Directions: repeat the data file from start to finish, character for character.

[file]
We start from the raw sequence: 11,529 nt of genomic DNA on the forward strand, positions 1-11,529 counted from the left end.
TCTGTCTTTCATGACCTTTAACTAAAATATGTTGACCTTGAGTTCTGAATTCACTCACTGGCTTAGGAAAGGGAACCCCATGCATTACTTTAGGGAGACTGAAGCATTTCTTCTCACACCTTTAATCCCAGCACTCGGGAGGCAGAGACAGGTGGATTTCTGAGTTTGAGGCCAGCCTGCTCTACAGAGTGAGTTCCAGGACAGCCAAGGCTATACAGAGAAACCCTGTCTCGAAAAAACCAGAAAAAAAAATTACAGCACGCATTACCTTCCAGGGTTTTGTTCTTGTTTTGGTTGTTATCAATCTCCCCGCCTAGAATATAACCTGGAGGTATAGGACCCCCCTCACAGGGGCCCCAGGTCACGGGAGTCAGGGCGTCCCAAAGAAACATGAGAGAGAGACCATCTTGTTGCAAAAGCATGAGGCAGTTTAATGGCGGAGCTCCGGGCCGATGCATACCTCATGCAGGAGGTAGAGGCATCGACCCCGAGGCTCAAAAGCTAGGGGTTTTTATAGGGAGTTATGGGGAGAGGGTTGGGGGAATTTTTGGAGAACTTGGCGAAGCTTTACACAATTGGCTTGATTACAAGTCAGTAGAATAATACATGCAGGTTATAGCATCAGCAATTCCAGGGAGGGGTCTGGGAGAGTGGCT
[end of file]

We start from the raw sequence: 11,529 nt of genomic DNA on the forward strand, positions 1-11,529 counted from the left end.
TCTGTCTTTCATGACCTTTAACTAAAATATGTTGACCTTGAGTTCTGAATTCACTCACTGGCTTAGGAAAGGGAACCCCATGCATTACTTTAGGGAGACTGAAGCATTTCTTCTCACACCTTTAATCCCAGCACTCGGGAGGCAGAGACAGGTGGATTTCTGAGTTTGAGGCCAGCCTGCTCTACAGAGTGAGTTCCAGGACAGCCAAGGCTATACAGAGAAACCCTGTCTCGAAAAAACCAGAAAAAAAAATTACAGCACGCATTACCTTCCAGGGTTTTGTTCTTGTTTTGGTTGTTATCAATCTCCCCGCCTAGAATATAACCTGGAGGTATAGGACCCCCCTCACAGGGGCCCCAGGTCACGGGAGTCAGGGCGTCCCAAAGAAACATGAGAGAGAGACCATCTTGTTGCAAAAGCATGAGGCAGTTTAATGGCGGAGCTCCGGGCCGATGCATACCTCATGCAGGAGGTAGAGGCATCGACCCCGAGGCTCAAAAGCTAGGGGTTTTTATAGGGAGTTATGGGGAGAGGGTTGGGGGAATTTTTGGAGAACTTGGCGAAGCTTTACACAATTGGCTTGATTACAAGTCAGTAGAATAATACATGCAGGTTATAGCATCAGCAATTCCAGGGAGGGGTCTGGGAGAGTGGCT